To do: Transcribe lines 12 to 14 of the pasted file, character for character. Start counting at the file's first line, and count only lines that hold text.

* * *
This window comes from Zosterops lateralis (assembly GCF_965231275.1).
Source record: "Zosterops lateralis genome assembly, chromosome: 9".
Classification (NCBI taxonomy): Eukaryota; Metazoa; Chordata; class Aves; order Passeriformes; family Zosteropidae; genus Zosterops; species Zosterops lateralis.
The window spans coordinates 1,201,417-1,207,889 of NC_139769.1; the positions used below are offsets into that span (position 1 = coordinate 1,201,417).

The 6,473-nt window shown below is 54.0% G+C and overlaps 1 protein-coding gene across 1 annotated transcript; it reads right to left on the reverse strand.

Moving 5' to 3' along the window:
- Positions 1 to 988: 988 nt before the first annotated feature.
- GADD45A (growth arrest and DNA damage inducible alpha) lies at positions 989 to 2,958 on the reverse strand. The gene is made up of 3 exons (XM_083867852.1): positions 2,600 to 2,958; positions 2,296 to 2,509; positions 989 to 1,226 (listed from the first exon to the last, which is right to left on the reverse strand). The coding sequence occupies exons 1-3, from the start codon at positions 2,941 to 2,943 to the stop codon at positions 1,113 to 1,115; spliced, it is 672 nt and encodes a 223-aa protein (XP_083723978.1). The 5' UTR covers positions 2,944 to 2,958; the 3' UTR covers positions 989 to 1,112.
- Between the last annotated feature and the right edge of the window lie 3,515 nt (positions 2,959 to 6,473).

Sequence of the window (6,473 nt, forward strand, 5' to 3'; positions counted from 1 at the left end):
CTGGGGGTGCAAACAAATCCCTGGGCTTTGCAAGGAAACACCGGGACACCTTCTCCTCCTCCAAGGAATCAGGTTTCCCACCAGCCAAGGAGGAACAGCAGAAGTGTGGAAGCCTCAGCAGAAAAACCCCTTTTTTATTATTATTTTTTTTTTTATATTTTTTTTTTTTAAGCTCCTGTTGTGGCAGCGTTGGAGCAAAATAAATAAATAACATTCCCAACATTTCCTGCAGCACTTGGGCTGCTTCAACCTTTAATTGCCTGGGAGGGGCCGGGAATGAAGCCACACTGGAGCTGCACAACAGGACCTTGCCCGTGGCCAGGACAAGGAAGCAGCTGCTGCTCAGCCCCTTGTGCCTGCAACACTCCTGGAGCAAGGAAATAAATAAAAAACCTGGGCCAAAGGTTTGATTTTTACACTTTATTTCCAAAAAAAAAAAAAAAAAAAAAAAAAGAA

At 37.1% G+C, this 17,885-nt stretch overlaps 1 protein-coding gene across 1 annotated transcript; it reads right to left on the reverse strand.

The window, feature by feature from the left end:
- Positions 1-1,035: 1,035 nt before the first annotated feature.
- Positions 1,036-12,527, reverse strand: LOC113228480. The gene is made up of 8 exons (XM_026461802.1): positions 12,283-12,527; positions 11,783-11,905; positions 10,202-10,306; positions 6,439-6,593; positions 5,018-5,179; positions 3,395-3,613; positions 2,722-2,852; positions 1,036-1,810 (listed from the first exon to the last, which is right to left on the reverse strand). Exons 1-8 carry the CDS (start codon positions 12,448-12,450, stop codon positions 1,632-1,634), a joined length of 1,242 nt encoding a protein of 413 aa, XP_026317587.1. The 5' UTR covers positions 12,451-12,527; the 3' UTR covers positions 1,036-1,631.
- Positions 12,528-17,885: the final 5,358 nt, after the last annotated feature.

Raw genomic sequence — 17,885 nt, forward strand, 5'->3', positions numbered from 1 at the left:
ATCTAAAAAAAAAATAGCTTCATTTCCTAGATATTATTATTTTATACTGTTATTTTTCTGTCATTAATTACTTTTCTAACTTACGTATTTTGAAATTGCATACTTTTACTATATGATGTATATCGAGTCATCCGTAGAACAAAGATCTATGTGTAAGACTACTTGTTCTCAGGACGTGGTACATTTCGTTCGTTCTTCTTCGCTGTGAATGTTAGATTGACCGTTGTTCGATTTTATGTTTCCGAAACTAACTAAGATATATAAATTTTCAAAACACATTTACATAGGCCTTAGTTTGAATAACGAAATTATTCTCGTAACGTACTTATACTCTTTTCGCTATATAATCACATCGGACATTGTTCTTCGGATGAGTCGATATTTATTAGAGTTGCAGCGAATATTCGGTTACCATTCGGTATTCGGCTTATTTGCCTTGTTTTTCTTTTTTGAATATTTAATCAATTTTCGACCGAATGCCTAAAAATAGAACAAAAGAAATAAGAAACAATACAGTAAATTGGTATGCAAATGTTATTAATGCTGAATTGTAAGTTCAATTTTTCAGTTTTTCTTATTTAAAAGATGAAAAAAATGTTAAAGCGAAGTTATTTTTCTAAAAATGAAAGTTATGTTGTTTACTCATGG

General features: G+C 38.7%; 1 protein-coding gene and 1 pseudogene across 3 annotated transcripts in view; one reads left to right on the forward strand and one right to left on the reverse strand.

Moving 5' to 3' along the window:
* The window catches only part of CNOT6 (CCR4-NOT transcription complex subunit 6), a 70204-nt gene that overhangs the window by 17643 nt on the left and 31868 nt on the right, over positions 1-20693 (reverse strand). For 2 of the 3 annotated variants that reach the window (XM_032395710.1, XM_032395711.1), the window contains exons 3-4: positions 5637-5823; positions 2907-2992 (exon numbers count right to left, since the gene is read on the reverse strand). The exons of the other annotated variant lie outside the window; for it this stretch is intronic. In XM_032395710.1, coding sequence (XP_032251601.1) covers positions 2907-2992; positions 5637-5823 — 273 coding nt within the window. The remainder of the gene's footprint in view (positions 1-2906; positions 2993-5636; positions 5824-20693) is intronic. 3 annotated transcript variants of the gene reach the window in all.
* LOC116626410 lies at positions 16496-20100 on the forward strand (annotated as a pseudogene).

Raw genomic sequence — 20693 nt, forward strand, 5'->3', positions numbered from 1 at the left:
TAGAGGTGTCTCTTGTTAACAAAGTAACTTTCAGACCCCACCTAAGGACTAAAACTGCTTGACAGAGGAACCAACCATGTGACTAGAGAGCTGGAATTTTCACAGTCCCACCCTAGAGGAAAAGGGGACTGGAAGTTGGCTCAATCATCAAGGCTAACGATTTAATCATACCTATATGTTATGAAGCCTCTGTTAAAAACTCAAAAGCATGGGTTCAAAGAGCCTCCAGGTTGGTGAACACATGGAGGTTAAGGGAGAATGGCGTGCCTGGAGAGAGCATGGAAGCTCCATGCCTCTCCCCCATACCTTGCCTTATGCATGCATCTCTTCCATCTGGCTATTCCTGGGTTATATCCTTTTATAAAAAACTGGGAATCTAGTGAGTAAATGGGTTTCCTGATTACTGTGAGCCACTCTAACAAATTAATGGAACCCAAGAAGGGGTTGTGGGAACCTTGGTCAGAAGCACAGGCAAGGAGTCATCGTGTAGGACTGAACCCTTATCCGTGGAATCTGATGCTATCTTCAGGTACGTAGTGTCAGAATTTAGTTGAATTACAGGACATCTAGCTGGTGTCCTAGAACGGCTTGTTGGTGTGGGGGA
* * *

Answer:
At 37.1% G+C, this 17,885-nt stretch overlaps 1 protein-coding gene across 1 annotated transcript; it reads right to left on the reverse strand.

The window, feature by feature from the left end:
- Positions 1-1,035: 1,035 nt before the first annotated feature.